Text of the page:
by: April Karnette Sotto Maniacup
Internship at the UN Office of the Special Adviser on the Prevention of Genocide and Responsibility to Protect
Restricted, classified, and highly confidential—those were the type of documents I was exposed to during my internship with the United Nations Office of the Special Adviser on the Prevention of Genocide and Responsibility to Protect (OSAPG). Everyday, I received hundreds of pages of information from different UN sources, which I read, digested, and later summarized and appropriated in our framework of analysis. Some were cabled reports from UN missions—papers that went straight to the shredder once read.
The countries that fell under my daily radar were Sudan, South Sudan, the Democratic Republic of the Congo (DRC), the Central African Republic (CAR), Mali, and Myanmar. In addition to this, I was tasked with researching and preparing a background note on the conflict in Chittagong Hill Tracts in Bangladesh. I was also in charge of updating the database for Syria, Pakistan, Iraq, and Egypt that was used by the cartographic section department to map human rights violations in those countries. Likewise, I did some ad-hoc research assignments on Egypt during the height of protests and tensions between the military and the Muslim Brotherhood as a preparation for the briefing of the newly appointed Special Adviser on Responsibility to Protect (R2P), Ms. Jennifer Welsh.
I thought that was already the mind-blowing, heart-skipping part of my job together with the weekly meeting and briefing of Special Adviser Adama Dieng on the developments of the countries under my watch. But I was wrong. After my first two weeks in the office, my supervisor asked me to assist in preparing the weekly and monthly reports, which were disseminated across the United Nations System.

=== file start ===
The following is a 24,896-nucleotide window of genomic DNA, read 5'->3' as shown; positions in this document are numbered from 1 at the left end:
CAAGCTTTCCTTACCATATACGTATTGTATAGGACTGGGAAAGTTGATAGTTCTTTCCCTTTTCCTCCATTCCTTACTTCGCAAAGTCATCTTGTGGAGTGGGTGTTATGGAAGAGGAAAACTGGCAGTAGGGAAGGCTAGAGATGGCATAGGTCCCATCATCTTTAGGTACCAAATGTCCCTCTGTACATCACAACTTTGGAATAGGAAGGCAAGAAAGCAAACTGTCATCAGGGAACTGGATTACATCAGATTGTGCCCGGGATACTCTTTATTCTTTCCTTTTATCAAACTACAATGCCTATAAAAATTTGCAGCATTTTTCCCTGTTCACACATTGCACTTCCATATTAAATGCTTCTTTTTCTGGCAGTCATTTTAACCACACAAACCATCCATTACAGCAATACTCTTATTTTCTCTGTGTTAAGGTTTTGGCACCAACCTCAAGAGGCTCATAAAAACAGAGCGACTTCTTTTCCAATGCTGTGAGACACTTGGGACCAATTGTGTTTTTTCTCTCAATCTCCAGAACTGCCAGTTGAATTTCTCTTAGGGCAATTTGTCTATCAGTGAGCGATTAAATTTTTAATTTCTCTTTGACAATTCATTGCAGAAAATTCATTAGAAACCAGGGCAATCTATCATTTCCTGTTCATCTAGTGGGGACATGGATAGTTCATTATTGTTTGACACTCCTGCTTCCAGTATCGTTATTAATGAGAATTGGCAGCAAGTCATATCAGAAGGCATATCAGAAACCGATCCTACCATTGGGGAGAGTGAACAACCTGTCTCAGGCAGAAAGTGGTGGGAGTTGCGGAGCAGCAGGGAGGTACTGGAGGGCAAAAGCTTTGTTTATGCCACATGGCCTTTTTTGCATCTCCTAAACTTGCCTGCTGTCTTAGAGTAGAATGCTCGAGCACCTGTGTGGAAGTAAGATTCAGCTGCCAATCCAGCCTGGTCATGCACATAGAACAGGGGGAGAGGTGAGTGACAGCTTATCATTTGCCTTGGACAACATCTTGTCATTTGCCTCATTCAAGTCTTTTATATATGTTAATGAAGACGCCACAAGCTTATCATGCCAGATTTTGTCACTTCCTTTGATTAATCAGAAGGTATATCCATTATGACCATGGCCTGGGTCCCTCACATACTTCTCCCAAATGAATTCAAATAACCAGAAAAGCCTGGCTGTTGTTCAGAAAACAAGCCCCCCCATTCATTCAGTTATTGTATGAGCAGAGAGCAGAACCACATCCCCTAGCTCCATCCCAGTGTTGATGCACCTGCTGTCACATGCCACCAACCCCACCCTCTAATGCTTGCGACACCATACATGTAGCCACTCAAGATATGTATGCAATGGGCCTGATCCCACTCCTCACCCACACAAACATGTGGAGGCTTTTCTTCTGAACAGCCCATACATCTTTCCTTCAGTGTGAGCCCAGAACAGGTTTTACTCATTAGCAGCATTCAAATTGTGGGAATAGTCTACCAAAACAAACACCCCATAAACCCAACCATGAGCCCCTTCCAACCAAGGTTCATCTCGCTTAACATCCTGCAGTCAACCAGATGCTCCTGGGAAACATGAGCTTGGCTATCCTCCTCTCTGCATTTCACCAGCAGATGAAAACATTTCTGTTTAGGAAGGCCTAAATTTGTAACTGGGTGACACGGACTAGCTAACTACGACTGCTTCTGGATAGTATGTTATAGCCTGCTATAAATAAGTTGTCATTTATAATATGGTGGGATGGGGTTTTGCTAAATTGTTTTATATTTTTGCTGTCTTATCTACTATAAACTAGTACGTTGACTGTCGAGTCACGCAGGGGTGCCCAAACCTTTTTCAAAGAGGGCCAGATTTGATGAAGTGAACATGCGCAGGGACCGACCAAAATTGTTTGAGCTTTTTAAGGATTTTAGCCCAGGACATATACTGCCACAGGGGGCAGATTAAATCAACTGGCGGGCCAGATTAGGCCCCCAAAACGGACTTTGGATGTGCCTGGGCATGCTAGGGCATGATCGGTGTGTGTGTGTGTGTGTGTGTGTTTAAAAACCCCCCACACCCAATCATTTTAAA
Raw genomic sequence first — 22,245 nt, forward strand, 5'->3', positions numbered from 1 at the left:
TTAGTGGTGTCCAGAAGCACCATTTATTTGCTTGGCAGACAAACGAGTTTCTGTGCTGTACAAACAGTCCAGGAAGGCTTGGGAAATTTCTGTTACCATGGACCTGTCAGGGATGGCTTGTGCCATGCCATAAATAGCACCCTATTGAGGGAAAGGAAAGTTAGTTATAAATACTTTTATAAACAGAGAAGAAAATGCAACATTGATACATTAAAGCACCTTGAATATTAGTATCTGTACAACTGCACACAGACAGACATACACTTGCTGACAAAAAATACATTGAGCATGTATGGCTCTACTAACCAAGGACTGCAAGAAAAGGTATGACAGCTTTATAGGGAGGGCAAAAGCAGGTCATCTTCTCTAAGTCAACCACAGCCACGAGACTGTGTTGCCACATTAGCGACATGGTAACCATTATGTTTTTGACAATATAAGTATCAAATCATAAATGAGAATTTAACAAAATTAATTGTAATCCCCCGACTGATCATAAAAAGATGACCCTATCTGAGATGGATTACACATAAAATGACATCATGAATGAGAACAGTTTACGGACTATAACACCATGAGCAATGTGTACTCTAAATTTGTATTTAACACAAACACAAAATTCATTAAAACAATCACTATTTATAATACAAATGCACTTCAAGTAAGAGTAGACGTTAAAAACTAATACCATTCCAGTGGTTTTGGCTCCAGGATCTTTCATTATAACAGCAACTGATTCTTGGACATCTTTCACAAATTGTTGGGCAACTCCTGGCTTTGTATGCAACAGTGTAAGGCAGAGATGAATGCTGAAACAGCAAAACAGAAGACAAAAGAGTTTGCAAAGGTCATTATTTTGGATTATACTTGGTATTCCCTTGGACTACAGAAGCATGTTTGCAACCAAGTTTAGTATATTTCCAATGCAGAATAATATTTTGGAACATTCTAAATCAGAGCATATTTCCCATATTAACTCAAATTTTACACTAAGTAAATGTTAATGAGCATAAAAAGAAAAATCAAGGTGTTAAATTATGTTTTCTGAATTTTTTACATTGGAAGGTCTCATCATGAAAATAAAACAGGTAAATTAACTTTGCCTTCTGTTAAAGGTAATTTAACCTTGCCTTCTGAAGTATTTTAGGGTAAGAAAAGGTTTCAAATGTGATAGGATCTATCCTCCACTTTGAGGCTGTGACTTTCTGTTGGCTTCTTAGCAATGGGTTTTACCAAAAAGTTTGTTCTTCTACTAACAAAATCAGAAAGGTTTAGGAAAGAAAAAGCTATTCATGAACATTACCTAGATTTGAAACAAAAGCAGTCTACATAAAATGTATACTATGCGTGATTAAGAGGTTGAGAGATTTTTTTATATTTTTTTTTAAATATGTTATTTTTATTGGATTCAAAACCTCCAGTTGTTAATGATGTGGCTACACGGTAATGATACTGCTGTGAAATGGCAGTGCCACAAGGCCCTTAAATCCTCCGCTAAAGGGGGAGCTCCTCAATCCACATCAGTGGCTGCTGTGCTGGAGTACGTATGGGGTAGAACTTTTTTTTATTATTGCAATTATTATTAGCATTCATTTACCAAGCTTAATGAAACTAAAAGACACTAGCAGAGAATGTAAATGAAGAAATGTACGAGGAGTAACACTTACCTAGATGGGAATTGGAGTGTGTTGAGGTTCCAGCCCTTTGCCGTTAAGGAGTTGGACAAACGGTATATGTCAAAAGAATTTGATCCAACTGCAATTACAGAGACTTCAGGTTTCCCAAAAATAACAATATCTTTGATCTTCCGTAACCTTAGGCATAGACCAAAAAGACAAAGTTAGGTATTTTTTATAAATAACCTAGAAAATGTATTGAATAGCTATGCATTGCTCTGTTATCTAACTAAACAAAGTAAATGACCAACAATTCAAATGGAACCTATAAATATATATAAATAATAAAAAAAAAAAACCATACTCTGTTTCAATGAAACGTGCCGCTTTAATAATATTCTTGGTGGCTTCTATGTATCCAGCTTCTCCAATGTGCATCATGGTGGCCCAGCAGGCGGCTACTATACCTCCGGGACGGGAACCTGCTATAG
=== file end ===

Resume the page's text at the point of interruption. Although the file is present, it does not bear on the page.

It was overwhelming at first, as it meant fulfilling my usual daily reports side by side with the bigger responsibility of these new tasks. But instead of stressing out about these additional assignments, I saw the opportunity to learn more, expand my knowledge, and take the experience to my advantage. Likewise, the confidence exemplified by my colleagues in my work motivated me to do my best to deserve their trust. It was by far the biggest responsibility ever placed on my shoulders. All that information not only meant my life, but of millions of people whose lives rely on the careful handling of those data. Before I ended a meeting with my supervisor, she said, “April, I know it’s a lot of work but I assure you that you will learn a lot. I want you to walk out from this office with a wealth of knowledge and the necessary skills you need to further your career.”
I was speechless. It was then when I realized that wearing a UN ID meant much more than its perks and privileges and the pride I felt for working in some ‘fancy, shiny organization.’ It meant work, very hard work—more so, responsibility. Little by little, I began to adjust to the workload. My colleagues were very patient in helping me throughout my learning process.